“So, you’re worried that, what, we’ll mess it up?” Gboyega asks, and chortles. “I don’t even see how we can do that.”

“Oh, I can think of many ways,” Shanumi says, rolling the cord in her palm. “Anything from not washing the plates properly to choosing a menu they won’t like, or too many people and therefore poor service. Then there’s allergies, food poisoning–”

“Ha, see what you’re saying!” Gboyega says with a frown. “It’s like you want it to get messed up.”

Shanumi breathes. “Well, I…”

“You nothing,” Gboyega says, and comes over to pull her hand from the cord. He might be only twenty-nine, but sometimes Shanumi feels like she’s the younger of both of them, though she’s forty-five. “You’ve not been sleeping well. See your eyes. You think this makeup will hide it, eh?”

“I’ve been at Shanny’s three years, and not one day have I seen you mess shit up,” he ushers her back into her chair and flips open the Mac. “So you get in that chair, do what you do every day, and I’ll be out there believing in you like I’ve always done.” He flashes his grin and retrieves his iPad. “I didn’t quit McKinsey and London life to come work for you for nothing.”

He shuts the door softly on his way out. In the corridor beyond, there’s the muffled sound of boisterous hailing and high fives.

Shanumi lets his words sift into her brain. She lifts the Mac lid and picks up at menu item number four. Goat meat suya sauce on white rice with banana bread, she types, suddenly inspired. Five: groundnut ginger soup on sweet potatoes. And six. And ten. And desserts. And shakes.

            Maybe I’m being paranoid for nothing, she thinks. Of course no one will ask what my secret is.


By 11 a.m., Shanumi swings open the kitchen’s double-hinged doors and is greeted by the clacking of pots, cutlery and workspaces. Enitan, the burly chef hired out of Ghana High, has her back to the entrance, screaming obscenities as her boys scuttle, scrape, carry, and wipe. The heat in the kitchen is stifling and sweat runs down the chef’s thick arms in streaks. Shanumi knows well to leave the jacket behind when coming down here.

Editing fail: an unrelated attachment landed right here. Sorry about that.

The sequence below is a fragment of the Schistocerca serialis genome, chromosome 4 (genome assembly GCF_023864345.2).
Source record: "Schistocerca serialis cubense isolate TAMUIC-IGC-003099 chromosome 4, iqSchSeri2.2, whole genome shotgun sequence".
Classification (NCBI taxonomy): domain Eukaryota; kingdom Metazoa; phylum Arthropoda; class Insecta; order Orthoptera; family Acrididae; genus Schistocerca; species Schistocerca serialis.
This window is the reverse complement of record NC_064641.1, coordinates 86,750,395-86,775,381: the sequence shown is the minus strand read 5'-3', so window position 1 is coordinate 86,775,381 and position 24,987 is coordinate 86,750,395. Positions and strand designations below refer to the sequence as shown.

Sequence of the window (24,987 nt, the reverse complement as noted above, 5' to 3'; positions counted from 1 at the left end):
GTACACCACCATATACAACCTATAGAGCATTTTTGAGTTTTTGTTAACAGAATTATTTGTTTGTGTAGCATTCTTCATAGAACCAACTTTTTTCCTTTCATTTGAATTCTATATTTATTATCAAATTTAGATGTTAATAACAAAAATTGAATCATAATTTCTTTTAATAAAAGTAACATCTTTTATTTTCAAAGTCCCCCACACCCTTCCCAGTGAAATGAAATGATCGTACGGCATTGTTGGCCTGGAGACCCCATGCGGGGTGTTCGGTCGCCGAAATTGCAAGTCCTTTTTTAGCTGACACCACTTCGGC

“Rounds!” Enitan announces. She gives her boss an open-toothed smile when she notices Shanumi standing over her shoulder, then proceeds to the kitchen island. The boys stop what they’re doing and fall in line, a row of white shirts and black trousers behind her, their boots ringing against the floor. Shanumi joins in, her arm over Enitan’s shoulder.

“Everything, perfect,” Enitan is saying. “From the smell, sef, you go know. Smell am.” She drags a huge intake of hot air and giggles it out. Shanumi laughs.

The procession arrives in the middle of the kitchen. On the island, the ten dishes from the morning’s menu are lined up in two rows, desserts and shakes included. The staff step back, as usual, to allow their boss do her thing.